Tomczyk: "Every lap in the Motopark is different"
Audi has returned to Oschersleben with very good memories: last year, Tom Kristensen and Martin Tomczyk clinched a dominating 1-2 victory. The DTM is coming back to the circuit near Magdeburg with the defending Champion, Mattias Ekström – who clocked the best times on Friday – leading the standings. The Motopark is considered a narrow and relatively slow circuit and, owing to its many corners, is known as a venue for thrilling races. Martin Tomczyk comments on the 3.667-kilometre circuit at which the drivers will be covering 44 laps on Sunday.
Last year, you started from Pole here and finished in second place. What do you like about the circuit at Oschersleben?
Martin Tomczyk: "To be honest, Oschersleben and I were at loggerheads with each other prior to last year, because I never got along particularly well here at any time. But then the knot broke, and now it’s working out very well. Not a single lap at Oschersleben is boring because the track conditions change from one minute to the next. Even if you just run the kerbs a little and sand gets thrown onto the track, that changes everything.”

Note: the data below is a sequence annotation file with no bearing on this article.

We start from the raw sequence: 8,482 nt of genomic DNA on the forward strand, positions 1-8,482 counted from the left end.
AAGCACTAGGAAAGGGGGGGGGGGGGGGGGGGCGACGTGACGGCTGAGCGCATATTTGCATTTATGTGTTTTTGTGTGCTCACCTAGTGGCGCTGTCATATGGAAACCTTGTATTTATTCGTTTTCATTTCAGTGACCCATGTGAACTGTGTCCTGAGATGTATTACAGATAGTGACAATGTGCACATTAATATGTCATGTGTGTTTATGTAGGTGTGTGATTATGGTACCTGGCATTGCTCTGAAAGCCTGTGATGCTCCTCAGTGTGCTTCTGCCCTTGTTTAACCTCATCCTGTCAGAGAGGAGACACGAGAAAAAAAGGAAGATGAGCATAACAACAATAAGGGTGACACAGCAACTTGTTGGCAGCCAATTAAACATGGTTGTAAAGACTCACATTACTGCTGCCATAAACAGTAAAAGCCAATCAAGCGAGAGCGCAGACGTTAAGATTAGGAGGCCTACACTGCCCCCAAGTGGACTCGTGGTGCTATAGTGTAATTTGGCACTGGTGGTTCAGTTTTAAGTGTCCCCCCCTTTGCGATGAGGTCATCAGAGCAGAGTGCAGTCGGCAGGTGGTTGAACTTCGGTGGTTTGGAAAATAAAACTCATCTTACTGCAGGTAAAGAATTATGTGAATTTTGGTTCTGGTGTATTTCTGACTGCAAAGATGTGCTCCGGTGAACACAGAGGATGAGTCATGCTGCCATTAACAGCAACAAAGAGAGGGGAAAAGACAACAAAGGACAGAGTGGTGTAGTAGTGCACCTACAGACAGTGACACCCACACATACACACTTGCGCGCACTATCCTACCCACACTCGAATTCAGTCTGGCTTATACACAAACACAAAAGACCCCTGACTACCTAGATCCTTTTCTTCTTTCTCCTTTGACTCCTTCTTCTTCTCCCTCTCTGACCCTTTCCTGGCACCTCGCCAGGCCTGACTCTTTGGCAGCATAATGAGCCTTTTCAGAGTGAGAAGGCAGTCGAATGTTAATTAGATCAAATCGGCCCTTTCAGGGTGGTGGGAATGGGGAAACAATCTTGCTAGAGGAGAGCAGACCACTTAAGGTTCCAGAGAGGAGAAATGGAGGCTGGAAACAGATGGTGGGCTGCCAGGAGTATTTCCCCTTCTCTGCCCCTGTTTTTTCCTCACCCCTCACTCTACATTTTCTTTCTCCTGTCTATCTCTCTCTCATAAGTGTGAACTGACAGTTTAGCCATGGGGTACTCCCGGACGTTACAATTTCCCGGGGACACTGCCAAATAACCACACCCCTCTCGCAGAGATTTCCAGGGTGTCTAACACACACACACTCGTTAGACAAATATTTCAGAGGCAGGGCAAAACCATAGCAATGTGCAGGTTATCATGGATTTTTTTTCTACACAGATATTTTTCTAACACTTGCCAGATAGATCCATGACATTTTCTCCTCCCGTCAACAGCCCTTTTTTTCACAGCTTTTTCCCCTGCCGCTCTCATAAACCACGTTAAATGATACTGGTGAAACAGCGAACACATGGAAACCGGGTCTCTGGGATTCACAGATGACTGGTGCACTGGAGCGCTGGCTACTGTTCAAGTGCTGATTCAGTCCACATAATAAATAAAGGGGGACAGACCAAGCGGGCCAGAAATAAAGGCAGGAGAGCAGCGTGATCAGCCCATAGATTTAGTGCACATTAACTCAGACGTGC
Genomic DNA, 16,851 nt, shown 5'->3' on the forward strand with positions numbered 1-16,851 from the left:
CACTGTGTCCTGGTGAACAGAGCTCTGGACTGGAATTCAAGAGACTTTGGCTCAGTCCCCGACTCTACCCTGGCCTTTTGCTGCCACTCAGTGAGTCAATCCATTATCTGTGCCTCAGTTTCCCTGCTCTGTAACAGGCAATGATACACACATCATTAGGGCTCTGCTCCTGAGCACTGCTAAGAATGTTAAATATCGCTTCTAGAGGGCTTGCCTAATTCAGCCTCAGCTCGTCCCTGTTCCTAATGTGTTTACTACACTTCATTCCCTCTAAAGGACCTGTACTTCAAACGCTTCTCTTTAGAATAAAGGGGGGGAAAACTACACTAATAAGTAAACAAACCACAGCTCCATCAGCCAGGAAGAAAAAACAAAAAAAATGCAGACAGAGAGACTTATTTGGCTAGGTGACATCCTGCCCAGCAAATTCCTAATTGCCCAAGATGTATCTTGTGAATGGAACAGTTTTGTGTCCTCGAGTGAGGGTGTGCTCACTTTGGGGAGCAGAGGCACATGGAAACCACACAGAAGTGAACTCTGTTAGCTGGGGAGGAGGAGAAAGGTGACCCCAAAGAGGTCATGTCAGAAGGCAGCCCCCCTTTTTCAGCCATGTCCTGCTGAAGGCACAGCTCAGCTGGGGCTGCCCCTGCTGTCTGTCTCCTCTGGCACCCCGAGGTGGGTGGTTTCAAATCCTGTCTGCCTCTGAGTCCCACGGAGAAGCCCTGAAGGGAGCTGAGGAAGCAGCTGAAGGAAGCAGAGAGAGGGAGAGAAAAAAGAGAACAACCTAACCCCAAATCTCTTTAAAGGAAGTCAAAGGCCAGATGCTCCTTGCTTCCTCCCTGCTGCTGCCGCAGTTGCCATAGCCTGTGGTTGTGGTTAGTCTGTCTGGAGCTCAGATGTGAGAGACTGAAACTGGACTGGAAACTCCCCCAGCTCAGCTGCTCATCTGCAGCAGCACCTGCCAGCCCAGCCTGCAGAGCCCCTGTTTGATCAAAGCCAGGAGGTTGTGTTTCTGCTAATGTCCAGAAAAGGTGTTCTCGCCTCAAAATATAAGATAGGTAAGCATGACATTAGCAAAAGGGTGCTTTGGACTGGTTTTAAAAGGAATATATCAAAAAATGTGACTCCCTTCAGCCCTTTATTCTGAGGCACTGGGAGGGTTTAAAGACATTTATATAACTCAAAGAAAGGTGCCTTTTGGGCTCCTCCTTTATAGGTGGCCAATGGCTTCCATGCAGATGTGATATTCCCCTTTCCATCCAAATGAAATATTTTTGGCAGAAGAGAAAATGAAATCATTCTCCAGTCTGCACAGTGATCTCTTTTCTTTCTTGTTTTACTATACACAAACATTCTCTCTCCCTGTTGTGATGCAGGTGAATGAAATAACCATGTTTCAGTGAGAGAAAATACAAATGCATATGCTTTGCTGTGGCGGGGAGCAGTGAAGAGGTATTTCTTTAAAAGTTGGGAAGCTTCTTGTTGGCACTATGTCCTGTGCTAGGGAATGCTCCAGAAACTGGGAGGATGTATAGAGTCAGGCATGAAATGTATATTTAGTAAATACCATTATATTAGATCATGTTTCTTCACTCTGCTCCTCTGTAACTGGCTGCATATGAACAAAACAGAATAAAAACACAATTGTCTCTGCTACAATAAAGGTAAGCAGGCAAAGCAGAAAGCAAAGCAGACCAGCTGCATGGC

RWhat are the crucial points for you at Oschersleben?
Martin Tomczyk: "Actually, the main thing is not to get behind someone who is throwing dirt onto the track. If that happens, you have to respond very quickly and, if necessary, even leave the racing line for a moment to keep from picking up the sand.”
Where do you see the best opportunities for overtaking?
Martin Tomczyk: "On this narrow circuit there are hardly any opportunities for overtaking. Perhaps there’s a small chance at the beginning of the start-finish straight. I think that many overtaking manoeuvres will take place during the pit stops – which makes the perfect work of the crews all the more important.”
The first corner after the start is very narrow. Is this a dangerous turn?
Martin Tomczyk: "That’s hard for me to say because last year I was at the very front of the field. And I’d prefer it to be that way on Sunday again, because that means I wouldn’t even have to think about it.”
The weather forecast is predicting temperatures above 30 degrees. How important is heat in the race and how do you prepare yourself for it?
Martin Tomczyk: "I try to watch my body’s fluid balance throughout the weekend – in other words not to drink too much before the race but to drink continuously. When it gets really hot in the cockpit, though, all you can do is grit your teeth and stick it out. But our physical fitness training before and during the season prepares us for such situations. After a joint fitness week in spring, our team physician, Dr Christian John, issues individual exercise plans to prepare us and keep us fit. Consequently, we’re all set to tackle the heat battles in the summer.”